With the season changing, flu is taking it chances to attack us. Have you wondered how many strains of flu are there? Here we break it down to you, just keep reading.

Flu is a viral infection that causes fever, headache, sore throat, cough and can lead to serious illness.

While flu viruses are spread through air-borne droplets from an infected person, they can also be passed on by touching or coughing.

It’s estimated that every year around 200 million people get the flu in Europe alone.

Flu is a contagious respiratory disease that infects humans and animals.

It can cause symptoms like fever, cough, sore throat, headache, muscle aches, chills and fatigue.

Flu occurs when a virus passes from an infected person to another person through coughing, sneezing or touching.

Flu viruses are different from one another, but they have some things in common.

They all cause illness in humans. And once someone has the flu, they can spread it to others if they touch them or get close enough to them.

Flu strain is the name given to the viruses that are common in a particular year.

It helps medical researchers to identify which strains are most commonly circulating and can be used to predict which virus will predominate in a given year.

What is Flu Strain?

If you are a regular user of the Internet, then you are most likely to have come across this word.

Most of us use it to mean influenza virus in the sense that they are a species of viruses that cause influenza or influenza-like illnesses.

In other words, flu strain means a particular type of influenza virus that causes an infection.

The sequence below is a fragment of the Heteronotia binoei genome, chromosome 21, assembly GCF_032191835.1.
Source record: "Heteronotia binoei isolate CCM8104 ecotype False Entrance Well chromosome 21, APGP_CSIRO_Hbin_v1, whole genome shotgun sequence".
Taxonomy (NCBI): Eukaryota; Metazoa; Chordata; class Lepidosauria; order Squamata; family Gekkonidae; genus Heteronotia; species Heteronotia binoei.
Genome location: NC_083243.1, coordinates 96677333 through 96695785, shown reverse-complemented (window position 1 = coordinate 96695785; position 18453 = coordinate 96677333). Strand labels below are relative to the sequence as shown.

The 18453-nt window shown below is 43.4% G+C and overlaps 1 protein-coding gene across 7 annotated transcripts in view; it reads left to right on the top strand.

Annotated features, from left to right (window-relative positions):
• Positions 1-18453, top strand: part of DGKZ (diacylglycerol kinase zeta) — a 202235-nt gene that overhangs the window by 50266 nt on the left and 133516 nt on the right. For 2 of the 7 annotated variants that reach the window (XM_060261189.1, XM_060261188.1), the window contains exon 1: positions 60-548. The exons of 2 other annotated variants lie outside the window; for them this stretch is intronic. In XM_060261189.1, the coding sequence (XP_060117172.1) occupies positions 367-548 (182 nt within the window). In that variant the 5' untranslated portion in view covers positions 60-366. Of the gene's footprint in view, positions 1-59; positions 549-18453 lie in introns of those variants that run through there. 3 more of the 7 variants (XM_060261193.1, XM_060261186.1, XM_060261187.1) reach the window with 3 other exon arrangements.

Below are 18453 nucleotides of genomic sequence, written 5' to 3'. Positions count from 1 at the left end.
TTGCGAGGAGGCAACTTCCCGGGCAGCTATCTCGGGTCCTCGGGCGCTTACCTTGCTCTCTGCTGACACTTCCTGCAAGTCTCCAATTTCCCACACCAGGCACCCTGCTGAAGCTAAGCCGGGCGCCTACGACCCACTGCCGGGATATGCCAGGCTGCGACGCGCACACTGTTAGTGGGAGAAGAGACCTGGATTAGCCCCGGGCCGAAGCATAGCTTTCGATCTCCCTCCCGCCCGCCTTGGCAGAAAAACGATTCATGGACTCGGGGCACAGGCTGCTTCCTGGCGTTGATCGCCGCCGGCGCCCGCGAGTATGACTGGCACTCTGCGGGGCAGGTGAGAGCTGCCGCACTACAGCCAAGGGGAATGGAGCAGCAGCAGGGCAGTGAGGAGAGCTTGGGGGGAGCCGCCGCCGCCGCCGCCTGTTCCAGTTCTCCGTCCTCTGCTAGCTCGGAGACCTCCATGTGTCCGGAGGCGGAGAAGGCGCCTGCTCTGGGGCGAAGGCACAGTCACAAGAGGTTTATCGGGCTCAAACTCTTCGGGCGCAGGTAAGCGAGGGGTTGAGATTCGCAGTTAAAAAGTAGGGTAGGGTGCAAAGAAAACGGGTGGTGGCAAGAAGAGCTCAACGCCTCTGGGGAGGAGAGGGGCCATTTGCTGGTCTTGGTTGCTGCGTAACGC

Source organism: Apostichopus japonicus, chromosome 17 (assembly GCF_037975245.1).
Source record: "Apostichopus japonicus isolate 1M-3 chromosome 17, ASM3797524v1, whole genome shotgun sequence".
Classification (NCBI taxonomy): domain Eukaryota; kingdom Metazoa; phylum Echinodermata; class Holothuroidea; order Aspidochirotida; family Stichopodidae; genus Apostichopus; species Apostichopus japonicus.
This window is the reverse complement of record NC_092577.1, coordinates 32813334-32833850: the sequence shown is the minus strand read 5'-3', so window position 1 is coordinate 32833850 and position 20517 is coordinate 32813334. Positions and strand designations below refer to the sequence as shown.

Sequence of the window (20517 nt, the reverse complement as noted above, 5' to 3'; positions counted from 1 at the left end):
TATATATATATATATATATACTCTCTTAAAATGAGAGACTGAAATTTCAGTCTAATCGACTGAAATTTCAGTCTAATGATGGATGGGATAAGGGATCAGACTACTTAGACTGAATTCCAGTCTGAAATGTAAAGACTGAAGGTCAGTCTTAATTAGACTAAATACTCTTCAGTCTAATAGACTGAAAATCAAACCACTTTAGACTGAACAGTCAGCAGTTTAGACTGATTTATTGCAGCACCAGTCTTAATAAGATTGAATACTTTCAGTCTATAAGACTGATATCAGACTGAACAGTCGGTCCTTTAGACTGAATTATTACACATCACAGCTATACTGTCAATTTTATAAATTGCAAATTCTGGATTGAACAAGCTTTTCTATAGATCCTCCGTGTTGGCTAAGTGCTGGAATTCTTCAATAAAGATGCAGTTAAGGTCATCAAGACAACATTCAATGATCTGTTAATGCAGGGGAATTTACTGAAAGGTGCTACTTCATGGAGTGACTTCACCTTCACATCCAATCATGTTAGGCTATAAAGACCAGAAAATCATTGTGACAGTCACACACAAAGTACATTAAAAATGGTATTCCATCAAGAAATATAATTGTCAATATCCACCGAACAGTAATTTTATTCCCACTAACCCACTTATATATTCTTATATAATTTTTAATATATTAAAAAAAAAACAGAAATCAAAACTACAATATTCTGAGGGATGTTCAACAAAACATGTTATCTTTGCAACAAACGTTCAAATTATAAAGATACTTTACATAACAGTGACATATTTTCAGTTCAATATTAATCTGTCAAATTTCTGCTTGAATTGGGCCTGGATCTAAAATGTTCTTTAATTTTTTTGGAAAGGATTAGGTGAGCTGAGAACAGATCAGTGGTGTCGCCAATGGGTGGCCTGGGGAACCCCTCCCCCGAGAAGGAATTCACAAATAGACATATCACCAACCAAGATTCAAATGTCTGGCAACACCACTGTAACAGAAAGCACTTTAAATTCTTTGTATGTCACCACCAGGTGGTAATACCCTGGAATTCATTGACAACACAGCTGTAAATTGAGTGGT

The Strains of Flu

Flu viruses are divided into seven types based on the proteins they contain. These types are: A, B, C, D, E, H1N1 and H3N2.

There are three strains of flu which are causing a lot of concern in the world right now.

The strains of flu are such as Influenza A (H1N1), Influenza B (H3N2) and Influenza C (H7N9).

Influenza A (H1N1) is a pandemic virus that began to cause infections in humans worldwide in 2009.

It is suspected of causing more deaths than any other flu strain, and has caused serious illness and even death in particularly young people, the elderly and those with a weakened immune system.

There are currently no treatments or vaccines available for this virus. However, research on new therapies is ongoing.

Influenza B (H3N2) is a common type of flu that causes severe illness in approximately 30% of cases.

It typically spreads through contact with respiratory secretions, such as saliva or mucus, from an infected person.

In recent years, this virus has spread rapidly and caused widespread outbreaks in many parts of the world.

As with Influenza A (H1N1), there are currently no treatments or vaccines available for people who become infected with this virus.

However, research on new therapies is underway.

Influenza C (H7N9) is a novel flu strain that has so far been found only in people who have had close contact with animals or birds.

It can cause severe illness, and there are currently no specific treatments or vaccines available for it.

While the number of infections cases attributed to this virus is still relatively low, concerns about its potential to become a major global health threat are high.

In conclusion, as flu season is coming up, there are many people worried about the flu.

There are three strains of flu. Influenza A (H1N1) can be spread by coughing and sneezing.

Influenza B can be spread by direct contact with respiratory droplets and contaminated surfaces or objects.

Influenza C is an RNA virus that has not been associated with human-to-human transmission.

It may cause mild illness in some people but usually no symptoms at all.

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